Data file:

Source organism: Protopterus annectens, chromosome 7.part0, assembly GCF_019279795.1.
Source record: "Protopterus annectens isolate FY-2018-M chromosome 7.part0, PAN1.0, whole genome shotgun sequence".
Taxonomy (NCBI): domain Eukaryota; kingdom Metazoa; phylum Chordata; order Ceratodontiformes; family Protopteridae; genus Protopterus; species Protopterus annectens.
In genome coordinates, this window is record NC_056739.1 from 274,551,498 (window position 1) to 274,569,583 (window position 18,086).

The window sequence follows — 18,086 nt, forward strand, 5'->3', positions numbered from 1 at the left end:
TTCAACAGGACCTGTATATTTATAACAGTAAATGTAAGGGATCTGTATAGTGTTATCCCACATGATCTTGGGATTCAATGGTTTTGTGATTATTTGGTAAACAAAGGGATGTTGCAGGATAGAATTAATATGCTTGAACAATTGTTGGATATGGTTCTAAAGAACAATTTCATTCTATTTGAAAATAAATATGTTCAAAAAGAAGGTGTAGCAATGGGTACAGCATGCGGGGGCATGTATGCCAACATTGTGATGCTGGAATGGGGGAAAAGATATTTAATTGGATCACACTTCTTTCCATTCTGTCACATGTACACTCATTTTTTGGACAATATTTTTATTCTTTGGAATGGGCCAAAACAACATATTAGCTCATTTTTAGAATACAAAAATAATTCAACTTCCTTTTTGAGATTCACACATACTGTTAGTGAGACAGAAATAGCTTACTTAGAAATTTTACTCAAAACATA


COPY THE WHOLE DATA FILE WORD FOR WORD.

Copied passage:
Source organism: Protopterus annectens, chromosome 7.part0, assembly GCF_019279795.1.
Source record: "Protopterus annectens isolate FY-2018-M chromosome 7.part0, PAN1.0, whole genome shotgun sequence".
Taxonomy (NCBI): domain Eukaryota; kingdom Metazoa; phylum Chordata; order Ceratodontiformes; family Protopteridae; genus Protopterus; species Protopterus annectens.
In genome coordinates, this window is record NC_056739.1 from 274,551,498 (window position 1) to 274,569,583 (window position 18,086).

The window sequence follows — 18,086 nt, forward strand, 5'->3', positions numbered from 1 at the left end:
TTCAACAGGACCTGTATATTTATAACAGTAAATGTAAGGGATCTGTATAGTGTTATCCCACATGATCTTGGGATTCAATGGTTTTGTGATTATTTGGTAAACAAAGGGATGTTGCAGGATAGAATTAATATGCTTGAACAATTGTTGGATATGGTTCTAAAGAACAATTTCATTCTATTTGAAAATAAATATGTTCAAAAAGAAGGTGTAGCAATGGGTACAGCATGCGGGGGCATGTATGCCAACATTGTGATGCTGGAATGGGGGAAAAGATATTTAATTGGATCACACTTCTTTCCATTCTGTCACATGTACACTCATTTTTTGGACAATATTTTTATTCTTTGGAATGGGCCAAAACAACATATTAGCTCATTTTTAGAATACAAAAATAATTCAACTTCCTTTTTGAGATTCACACATACTGTTAGTGAGACAGAAATAGCTTACTTAGAAATTTTACTCAAAACATA